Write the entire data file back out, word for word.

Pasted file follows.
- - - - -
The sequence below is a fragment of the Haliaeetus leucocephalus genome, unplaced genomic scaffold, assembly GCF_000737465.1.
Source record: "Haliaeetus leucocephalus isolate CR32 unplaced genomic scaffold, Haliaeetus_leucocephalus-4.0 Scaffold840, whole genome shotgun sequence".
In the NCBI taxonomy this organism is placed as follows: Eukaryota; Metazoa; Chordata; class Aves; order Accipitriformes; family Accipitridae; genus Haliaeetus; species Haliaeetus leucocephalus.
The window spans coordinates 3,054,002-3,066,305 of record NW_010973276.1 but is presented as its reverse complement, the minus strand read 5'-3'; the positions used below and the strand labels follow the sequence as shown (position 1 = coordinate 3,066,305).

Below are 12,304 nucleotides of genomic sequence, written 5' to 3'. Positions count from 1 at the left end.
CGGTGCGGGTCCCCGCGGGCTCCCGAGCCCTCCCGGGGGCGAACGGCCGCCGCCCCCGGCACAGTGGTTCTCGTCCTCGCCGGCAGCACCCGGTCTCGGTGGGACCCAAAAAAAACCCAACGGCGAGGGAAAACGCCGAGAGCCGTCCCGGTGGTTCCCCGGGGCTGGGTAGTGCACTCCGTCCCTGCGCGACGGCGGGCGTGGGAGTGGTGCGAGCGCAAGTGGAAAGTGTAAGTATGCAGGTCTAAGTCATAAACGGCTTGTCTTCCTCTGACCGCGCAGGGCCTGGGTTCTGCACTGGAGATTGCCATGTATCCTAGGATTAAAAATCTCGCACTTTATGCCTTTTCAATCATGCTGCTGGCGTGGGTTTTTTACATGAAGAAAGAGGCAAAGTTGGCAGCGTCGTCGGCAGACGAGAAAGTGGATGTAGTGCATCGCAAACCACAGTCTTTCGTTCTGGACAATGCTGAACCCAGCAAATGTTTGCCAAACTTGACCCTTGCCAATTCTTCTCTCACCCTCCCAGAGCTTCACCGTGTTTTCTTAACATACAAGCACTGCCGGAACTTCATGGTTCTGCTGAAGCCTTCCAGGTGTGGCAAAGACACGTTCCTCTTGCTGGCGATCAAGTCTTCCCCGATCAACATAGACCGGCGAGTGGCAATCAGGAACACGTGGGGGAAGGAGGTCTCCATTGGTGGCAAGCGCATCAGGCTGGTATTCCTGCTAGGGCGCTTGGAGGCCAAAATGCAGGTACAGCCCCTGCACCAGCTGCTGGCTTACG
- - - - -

The sequence below is a fragment of the Haliaeetus leucocephalus genome, unplaced genomic scaffold, assembly GCF_000737465.1.
Source record: "Haliaeetus leucocephalus isolate CR32 unplaced genomic scaffold, Haliaeetus_leucocephalus-4.0 Scaffold840, whole genome shotgun sequence".
In the NCBI taxonomy this organism is placed as follows: Eukaryota; Metazoa; Chordata; class Aves; order Accipitriformes; family Accipitridae; genus Haliaeetus; species Haliaeetus leucocephalus.
The window spans coordinates 3,054,002-3,066,305 of record NW_010973276.1 but is presented as its reverse complement, the minus strand read 5'-3'; the positions used below and the strand labels follow the sequence as shown (position 1 = coordinate 3,066,305).

Below are 12,304 nucleotides of genomic sequence, written 5' to 3'. Positions count from 1 at the left end.
CGGTGCGGGTCCCCGCGGGCTCCCGAGCCCTCCCGGGGGCGAACGGCCGCCGCCCCCGGCACAGTGGTTCTCGTCCTCGCCGGCAGCACCCGGTCTCGGTGGGACCCAAAAAAAACCCAACGGCGAGGGAAAACGCCGAGAGCCGTCCCGGTGGTTCCCCGGGGCTGGGTAGTGCACTCCGTCCCTGCGCGACGGCGGGCGTGGGAGTGGTGCGAGCGCAAGTGGAAAGTGTAAGTATGCAGGTCTAAGTCATAAACGGCTTGTCTTCCTCTGACCGCGCAGGGCCTGGGTTCTGCACTGGAGATTGCCATGTATCCTAGGATTAAAAATCTCGCACTTTATGCCTTTTCAATCATGCTGCTGGCGTGGGTTTTTTACATGAAGAAAGAGGCAAAGTTGGCAGCGTCGTCGGCAGACGAGAAAGTGGATGTAGTGCATCGCAAACCACAGTCTTTCGTTCTGGACAATGCTGAACCCAGCAAATGTTTGCCAAACTTGACCCTTGCCAATTCTTCTCTCACCCTCCCAGAGCTTCACCGTGTTTTCTTAACATACAAGCACTGCCGGAACTTCATGGTTCTGCTGAAGCCTTCCAGGTGTGGCAAAGACACGTTCCTCTTGCTGGCGATCAAGTCTTCCCCGATCAACATAGACCGGCGAGTGGCAATCAGGAACACGTGGGGGAAGGAGGTCTCCATTGGTGGCAAGCGCATCAGGCTGGTATTCCTGCTAGGGCGCTTGGAGGCCAAAATGCAGGTACAGCCCCTGCACCAGCTGCTGGCTTACG